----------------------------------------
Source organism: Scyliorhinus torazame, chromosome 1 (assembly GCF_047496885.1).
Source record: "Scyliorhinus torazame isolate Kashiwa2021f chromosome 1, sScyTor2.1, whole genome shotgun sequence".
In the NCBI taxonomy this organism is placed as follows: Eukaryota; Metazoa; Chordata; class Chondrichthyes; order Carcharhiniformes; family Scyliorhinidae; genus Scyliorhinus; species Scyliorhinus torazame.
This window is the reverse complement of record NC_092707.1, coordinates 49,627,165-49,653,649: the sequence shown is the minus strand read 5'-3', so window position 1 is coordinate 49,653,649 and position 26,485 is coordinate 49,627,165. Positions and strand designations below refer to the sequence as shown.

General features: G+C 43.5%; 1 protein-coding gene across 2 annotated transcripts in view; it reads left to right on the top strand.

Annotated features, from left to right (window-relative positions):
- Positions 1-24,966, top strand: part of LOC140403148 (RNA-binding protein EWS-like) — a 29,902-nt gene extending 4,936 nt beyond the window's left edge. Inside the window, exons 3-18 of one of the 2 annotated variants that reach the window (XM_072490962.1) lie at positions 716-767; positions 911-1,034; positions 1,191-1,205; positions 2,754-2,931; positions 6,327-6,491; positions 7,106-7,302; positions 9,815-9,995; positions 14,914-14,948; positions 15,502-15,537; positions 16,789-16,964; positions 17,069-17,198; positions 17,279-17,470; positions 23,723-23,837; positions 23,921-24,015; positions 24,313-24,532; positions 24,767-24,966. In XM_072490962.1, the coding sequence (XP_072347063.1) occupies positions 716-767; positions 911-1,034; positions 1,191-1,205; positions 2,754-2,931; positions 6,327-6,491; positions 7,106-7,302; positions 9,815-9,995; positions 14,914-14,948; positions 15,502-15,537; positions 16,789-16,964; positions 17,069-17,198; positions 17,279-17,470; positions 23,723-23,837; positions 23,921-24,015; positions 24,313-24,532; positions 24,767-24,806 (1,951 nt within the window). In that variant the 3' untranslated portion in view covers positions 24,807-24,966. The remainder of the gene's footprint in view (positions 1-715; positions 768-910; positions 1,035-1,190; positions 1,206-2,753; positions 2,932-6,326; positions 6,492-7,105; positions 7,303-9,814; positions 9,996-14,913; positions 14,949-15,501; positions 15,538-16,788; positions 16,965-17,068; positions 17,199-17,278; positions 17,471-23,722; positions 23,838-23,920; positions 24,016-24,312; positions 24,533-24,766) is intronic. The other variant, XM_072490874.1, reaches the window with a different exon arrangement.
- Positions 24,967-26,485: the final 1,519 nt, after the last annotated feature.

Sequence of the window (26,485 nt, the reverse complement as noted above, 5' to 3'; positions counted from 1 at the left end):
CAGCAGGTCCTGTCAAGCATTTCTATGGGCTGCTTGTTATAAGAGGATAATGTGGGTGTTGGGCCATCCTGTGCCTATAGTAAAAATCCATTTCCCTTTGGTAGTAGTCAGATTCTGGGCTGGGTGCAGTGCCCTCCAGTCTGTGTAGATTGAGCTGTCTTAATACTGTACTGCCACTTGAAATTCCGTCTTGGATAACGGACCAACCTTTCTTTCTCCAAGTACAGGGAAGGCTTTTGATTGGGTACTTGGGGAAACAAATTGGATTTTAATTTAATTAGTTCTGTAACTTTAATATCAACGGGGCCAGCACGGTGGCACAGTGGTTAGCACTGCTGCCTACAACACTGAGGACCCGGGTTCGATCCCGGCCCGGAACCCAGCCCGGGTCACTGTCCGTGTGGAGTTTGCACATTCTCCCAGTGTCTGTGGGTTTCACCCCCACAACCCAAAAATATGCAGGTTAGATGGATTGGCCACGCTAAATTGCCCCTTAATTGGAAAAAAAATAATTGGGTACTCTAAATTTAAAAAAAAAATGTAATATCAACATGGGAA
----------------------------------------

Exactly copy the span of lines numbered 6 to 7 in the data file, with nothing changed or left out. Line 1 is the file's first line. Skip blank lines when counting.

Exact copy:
Annotated features, from left to right (window-relative positions):
- Positions 1-24,966, top strand: part of LOC140403148 (RNA-binding protein EWS-like) — a 29,902-nt gene extending 4,936 nt beyond the window's left edge. Inside the window, exons 3-18 of one of the 2 annotated variants that reach the window (XM_072490962.1) lie at positions 716-767; positions 911-1,034; positions 1,191-1,205; positions 2,754-2,931; positions 6,327-6,491; positions 7,106-7,302; positions 9,815-9,995; positions 14,914-14,948; positions 15,502-15,537; positions 16,789-16,964; positions 17,069-17,198; positions 17,279-17,470; positions 23,723-23,837; positions 23,921-24,015; positions 24,313-24,532; positions 24,767-24,966. In XM_072490962.1, the coding sequence (XP_072347063.1) occupies positions 716-767; positions 911-1,034; positions 1,191-1,205; positions 2,754-2,931; positions 6,327-6,491; positions 7,106-7,302; positions 9,815-9,995; positions 14,914-14,948; positions 15,502-15,537; positions 16,789-16,964; positions 17,069-17,198; positions 17,279-17,470; positions 23,723-23,837; positions 23,921-24,015; positions 24,313-24,532; positions 24,767-24,806 (1,951 nt within the window). In that variant the 3' untranslated portion in view covers positions 24,807-24,966. The remainder of the gene's footprint in view (positions 1-715; positions 768-910; positions 1,035-1,190; positions 1,206-2,753; positions 2,932-6,326; positions 6,492-7,105; positions 7,303-9,814; positions 9,996-14,913; positions 14,949-15,501; positions 15,538-16,788; positions 16,965-17,068; positions 17,199-17,278; positions 17,471-23,722; positions 23,838-23,920; positions 24,016-24,312; positions 24,533-24,766) is intronic. The other variant, XM_072490874.1, reaches the window with a different exon arrangement.